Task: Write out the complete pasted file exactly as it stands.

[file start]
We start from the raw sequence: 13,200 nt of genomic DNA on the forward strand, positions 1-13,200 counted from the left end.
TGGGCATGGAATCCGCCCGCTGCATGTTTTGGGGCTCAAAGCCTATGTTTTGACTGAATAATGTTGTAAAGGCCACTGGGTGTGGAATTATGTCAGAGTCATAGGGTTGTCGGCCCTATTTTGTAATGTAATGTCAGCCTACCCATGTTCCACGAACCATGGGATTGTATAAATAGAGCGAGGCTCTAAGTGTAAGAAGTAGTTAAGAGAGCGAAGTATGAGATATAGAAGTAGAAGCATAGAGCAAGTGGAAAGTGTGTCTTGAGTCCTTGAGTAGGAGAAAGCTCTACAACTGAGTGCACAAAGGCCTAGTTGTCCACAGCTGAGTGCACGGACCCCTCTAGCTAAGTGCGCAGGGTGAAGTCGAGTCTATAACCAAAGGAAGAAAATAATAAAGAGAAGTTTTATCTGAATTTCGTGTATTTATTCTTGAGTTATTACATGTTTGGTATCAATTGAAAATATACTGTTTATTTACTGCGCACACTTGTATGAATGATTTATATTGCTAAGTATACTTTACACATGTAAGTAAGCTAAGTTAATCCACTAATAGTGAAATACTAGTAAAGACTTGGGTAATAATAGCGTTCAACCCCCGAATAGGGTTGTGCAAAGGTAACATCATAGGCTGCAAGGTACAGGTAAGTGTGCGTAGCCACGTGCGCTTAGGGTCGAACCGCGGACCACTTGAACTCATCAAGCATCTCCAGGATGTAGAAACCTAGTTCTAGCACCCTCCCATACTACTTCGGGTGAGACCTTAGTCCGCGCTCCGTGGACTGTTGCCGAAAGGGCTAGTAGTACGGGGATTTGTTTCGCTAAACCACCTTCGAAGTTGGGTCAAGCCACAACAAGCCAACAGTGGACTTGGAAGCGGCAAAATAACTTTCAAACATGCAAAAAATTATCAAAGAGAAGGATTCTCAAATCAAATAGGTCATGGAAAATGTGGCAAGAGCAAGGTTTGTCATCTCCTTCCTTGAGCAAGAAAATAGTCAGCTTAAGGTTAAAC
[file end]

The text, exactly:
We start from the raw sequence: 13,200 nt of genomic DNA on the forward strand, positions 1-13,200 counted from the left end.
TGGGCATGGAATCCGCCCGCTGCATGTTTTGGGGCTCAAAGCCTATGTTTTGACTGAATAATGTTGTAAAGGCCACTGGGTGTGGAATTATGTCAGAGTCATAGGGTTGTCGGCCCTATTTTGTAATGTAATGTCAGCCTACCCATGTTCCACGAACCATGGGATTGTATAAATAGAGCGAGGCTCTAAGTGTAAGAAGTAGTTAAGAGAGCGAAGTATGAGATATAGAAGTAGAAGCATAGAGCAAGTGGAAAGTGTGTCTTGAGTCCTTGAGTAGGAGAAAGCTCTACAACTGAGTGCACAAAGGCCTAGTTGTCCACAGCTGAGTGCACGGACCCCTCTAGCTAAGTGCGCAGGGTGAAGTCGAGTCTATAACCAAAGGAAGAAAATAATAAAGAGAAGTTTTATCTGAATTTCGTGTATTTATTCTTGAGTTATTACATGTTTGGTATCAATTGAAAATATACTGTTTATTTACTGCGCACACTTGTATGAATGATTTATATTGCTAAGTATACTTTACACATGTAAGTAAGCTAAGTTAATCCACTAATAGTGAAATACTAGTAAAGACTTGGGTAATAATAGCGTTCAACCCCCGAATAGGGTTGTGCAAAGGTAACATCATAGGCTGCAAGGTACAGGTAAGTGTGCGTAGCCACGTGCGCTTAGGGTCGAACCGCGGACCACTTGAACTCATCAAGCATCTCCAGGATGTAGAAACCTAGTTCTAGCACCCTCCCATACTACTTCGGGTGAGACCTTAGTCCGCGCTCCGTGGACTGTTGCCGAAAGGGCTAGTAGTACGGGGATTTGTTTCGCTAAACCACCTTCGAAGTTGGGTCAAGCCACAACAAGCCAACAGTGGACTTGGAAGCGGCAAAATAACTTTCAAACATGCAAAAAATTATCAAAGAGAAGGATTCTCAAATCAAATAGGTCATGGAAAATGTGGCAAGAGCAAGGTTTGTCATCTCCTTCCTTGAGCAAGAAAATAGTCAGCTTAAGGTTAAAC